On Wednesday 6th March we welcome Hilary Punnett from London for our ninth organ recital of the 2024 season. In this edition of ‘Notes from an Organist’ we discover more about them, and what to expect from their recital, including marking Woman Composer Sunday / International Women’s Day with the music; how the UK differs from Canada musically; and their MA in Choral Conducting.

Could you introduce yourself, how you got into music / become an organist and your musical journey to where you are today?
I started playing the organ by accident, really. I played the piano, and I asked our local organist on a whim if I could ‘have a go’ on the organ, and he told me he’d give me lessons, which wasn’t quite what I’d had in mind…! But after a few lessons I was hooked.

What can people expect from your recital at Bradford Cathedral?
In celebration of Woman Composer Sunday, coming up on March 10th, my recital this week features the music of female composers for organ. I have tried to include something for everyone: there are grand French favourites like the Demessieux Te Deum, and the Chaminade Prélude, as well as lighter music by Amy Beach and Judith Weir.

Why do you enjoy playing the organ?
I enjoy the range of colour and dynamic contrast available on the organ, as well as the variety of contexts in which organ can be used, and the huge repertoire available, spanning centuries, all of which mean that as an organist you are always learning and developing.

Do you have a particular favourite piece out of those you are playing?
The Prélude by Josephine Boulay is a real hidden gem, and I hope more organists will learn her music.

This season’s theme is ‘Trios and Trio Sonatas’ which features JS Bach’s six trio sonatas in full. Are you playing one and, if so, which one is it, why did you choose this one, and why are you looking forward to playing it?
To continue the theme of ‘Trios’ that runs through this season’s recitals, I am playing Trio in C by Anna Amalia of Brunswick-Wolfenbüttel. She was a German composer and patron of the arts, and this trio is a delightful and cheerful little piece which shows off her skill as a composer.

What are your hopes or plans musically for 2024?
This year I am looking forward to recording a CD with the Cathedral Singers of Christ Church, Oxford, which will feature specially commissioned music for that choir, including a new mass setting by Grayston Ives.

You are originally from Canada. How do you find the music of the UK compared to there?
There are many interesting things happening musically in Canada by many talented musicians, in particular coming from my alma mater, McGill University. One major difference, however, is that liturgical music-making is not a tradition in the same way that it is here, which means that daily sung worship is rare, and so the chorister experience is less easily accessible to Canadian children.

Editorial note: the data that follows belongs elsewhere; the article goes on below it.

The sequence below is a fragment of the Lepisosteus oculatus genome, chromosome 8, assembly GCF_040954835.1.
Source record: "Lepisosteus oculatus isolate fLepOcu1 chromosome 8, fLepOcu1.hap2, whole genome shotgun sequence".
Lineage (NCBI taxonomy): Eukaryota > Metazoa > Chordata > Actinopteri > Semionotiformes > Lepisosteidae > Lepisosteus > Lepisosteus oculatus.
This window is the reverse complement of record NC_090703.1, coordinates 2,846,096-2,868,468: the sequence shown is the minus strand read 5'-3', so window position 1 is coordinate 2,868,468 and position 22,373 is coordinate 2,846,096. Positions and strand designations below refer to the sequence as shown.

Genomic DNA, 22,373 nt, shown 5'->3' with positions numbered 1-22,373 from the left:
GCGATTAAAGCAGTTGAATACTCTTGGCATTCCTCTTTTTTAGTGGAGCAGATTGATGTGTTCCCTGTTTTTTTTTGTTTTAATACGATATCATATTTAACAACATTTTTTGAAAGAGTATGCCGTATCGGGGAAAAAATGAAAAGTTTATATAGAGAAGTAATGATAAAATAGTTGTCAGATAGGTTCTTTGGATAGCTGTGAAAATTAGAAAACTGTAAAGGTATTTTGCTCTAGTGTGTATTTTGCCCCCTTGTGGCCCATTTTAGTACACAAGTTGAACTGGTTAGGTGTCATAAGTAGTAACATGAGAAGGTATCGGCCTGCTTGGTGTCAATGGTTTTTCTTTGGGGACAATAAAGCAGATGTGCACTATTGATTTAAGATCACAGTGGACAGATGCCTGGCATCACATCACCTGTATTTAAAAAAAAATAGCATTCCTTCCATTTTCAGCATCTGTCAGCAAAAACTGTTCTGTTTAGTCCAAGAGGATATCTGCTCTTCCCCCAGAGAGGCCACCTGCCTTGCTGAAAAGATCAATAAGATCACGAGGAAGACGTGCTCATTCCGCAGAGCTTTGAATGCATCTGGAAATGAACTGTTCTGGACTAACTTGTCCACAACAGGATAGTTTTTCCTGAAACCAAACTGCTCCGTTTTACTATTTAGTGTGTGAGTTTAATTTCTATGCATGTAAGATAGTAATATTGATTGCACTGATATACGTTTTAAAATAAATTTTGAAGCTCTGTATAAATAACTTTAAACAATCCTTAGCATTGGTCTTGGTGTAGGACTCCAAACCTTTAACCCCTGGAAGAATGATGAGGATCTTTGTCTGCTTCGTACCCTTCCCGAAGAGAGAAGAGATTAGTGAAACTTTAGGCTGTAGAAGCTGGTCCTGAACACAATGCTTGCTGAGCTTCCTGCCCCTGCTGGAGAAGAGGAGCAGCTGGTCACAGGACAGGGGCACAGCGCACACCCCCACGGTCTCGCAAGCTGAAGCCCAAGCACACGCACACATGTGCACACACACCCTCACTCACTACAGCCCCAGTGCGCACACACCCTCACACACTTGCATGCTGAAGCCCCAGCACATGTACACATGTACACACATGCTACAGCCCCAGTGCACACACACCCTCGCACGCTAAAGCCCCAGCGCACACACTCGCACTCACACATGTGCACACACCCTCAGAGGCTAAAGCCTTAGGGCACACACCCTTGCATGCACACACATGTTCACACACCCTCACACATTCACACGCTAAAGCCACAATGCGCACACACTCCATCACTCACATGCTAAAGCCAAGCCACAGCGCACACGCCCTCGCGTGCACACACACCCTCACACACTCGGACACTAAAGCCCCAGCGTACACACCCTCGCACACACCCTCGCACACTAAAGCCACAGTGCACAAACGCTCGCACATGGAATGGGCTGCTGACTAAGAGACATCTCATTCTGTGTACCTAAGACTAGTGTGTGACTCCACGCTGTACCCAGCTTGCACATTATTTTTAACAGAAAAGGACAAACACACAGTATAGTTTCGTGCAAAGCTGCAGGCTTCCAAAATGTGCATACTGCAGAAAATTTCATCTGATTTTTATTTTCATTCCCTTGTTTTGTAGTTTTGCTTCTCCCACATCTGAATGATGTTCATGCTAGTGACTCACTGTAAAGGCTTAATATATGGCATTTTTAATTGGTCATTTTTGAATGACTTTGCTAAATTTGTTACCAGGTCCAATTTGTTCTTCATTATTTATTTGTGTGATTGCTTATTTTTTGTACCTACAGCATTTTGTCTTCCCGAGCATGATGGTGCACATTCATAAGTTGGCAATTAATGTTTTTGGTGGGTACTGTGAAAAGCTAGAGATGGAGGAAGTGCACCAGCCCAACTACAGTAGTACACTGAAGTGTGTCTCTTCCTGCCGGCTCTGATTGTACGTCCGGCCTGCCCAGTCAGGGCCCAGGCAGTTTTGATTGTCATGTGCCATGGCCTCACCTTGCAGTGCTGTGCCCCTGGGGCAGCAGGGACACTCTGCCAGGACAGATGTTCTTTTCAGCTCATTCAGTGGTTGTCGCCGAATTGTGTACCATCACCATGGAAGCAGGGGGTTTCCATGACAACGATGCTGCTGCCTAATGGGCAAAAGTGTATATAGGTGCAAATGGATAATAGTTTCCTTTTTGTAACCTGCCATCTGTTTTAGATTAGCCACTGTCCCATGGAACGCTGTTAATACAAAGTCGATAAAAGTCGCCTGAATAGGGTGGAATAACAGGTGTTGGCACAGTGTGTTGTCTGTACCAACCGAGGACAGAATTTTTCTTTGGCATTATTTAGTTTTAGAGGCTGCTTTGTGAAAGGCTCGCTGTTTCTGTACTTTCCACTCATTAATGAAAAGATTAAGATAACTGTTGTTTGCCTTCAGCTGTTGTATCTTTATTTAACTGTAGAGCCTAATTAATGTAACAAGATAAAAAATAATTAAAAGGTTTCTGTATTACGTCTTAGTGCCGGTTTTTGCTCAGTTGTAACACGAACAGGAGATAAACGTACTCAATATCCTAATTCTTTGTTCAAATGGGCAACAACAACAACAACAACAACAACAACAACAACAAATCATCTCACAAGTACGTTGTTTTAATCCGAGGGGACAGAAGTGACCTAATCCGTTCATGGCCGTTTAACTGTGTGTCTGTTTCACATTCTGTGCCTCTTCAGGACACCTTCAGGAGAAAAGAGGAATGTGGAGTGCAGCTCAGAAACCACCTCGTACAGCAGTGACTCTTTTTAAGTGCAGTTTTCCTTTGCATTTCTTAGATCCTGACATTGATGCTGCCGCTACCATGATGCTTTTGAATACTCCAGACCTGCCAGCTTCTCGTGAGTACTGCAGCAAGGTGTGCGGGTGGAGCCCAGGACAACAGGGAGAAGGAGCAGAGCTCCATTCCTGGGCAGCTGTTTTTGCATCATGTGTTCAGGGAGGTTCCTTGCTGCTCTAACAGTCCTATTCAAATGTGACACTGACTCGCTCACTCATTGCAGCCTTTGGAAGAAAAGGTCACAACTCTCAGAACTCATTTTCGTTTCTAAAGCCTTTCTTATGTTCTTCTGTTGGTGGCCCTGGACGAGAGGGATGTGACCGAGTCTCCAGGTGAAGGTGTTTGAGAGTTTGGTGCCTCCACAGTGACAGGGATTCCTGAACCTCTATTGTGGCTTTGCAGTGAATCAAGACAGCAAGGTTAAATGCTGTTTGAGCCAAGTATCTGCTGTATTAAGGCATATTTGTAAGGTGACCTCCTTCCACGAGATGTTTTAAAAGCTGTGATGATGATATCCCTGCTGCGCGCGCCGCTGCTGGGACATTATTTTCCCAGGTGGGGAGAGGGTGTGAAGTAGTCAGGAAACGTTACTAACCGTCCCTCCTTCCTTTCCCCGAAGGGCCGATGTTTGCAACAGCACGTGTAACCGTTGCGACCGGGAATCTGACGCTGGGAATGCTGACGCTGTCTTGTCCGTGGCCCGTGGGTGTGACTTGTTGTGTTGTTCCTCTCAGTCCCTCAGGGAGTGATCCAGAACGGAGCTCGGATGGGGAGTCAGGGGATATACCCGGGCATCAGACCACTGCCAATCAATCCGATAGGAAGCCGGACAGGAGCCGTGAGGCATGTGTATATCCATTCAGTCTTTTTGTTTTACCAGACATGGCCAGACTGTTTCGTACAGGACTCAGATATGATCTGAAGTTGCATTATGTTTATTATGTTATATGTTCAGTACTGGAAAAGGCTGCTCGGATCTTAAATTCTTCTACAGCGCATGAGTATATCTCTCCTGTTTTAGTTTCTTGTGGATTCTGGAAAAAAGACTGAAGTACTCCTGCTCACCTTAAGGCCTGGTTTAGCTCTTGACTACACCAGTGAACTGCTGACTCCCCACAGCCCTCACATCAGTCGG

You have played at many places and collaborated with some prestigious groups – have there been any particularly memorable times?
One of my favourite recent experiences was having the opportunity to conduct the BBC Singers in a masterclass at RAM as part of my MA course.

You are currently pursuing an MA in Choral Conducting – how is that going?
This has been a great experience so far, which has inspired me to think about not only my conducting more deeply, but my music-making in general in a different way. I’m enjoying the challenge!

This recital will be themed for International Women’s Day and will feature a programme of all female composers. How did you come to pick those particular organists, and are any of their pieces a favourite to play?
I tried to choose music that I think the audience would enjoy. It’s worth saying, however, that it wasn’t difficult to find repertoire to play by women, it was more difficult to narrow my selection down to the length of one recital! There’s such a wealth of music out there and it’s very easy to access, so I’d encourage organists and enthusiasts to do a bit of exploration and find some new favourites for their repertoire or playlists!

You are the Director of Music for ‘The Cathedral Singers’ of Christ Church Oxford. How do you find that role?
I love working with the Cathedral Singers at Christ Church. The choir sing any time the Cathedral Choirs are not in residence, which adds up to about 110 services each year, and we have our own organ and choral scholars as well. It has been a real privilege to be part of such a supportive and skilled Music Department. I’m thrilled to be in the role.

You recently started as the Director of RSCM Voices South – how are you settling in to that role?
This is a relatively new role for me, but I have enjoyed it so far!

Your X profile says ‘Conductor, organist, singer, cheese enthusiast…’ so we have to ask – what is favourite cheese and why?
I’m partial to a camembert…

Also you went ‘wand shopping’ back in September. How is your wand work shaping up?!
We’re getting there – I’ve since had to purchase 2 more batons just to get the right shape for my hand!

Finally, how would you sum up your upcoming recital at Bradford Cathedral?
A celebration of the music of women composers through the ages.

You can join us on Wednesday 6th March at 1pm to hear Hilary’s organ recital, with an optional £4 buffet lunch beforehand at 12:30pm. You can find out more about them on Twitter / X.

You can discover more about our organ recital season on our dedicated page.

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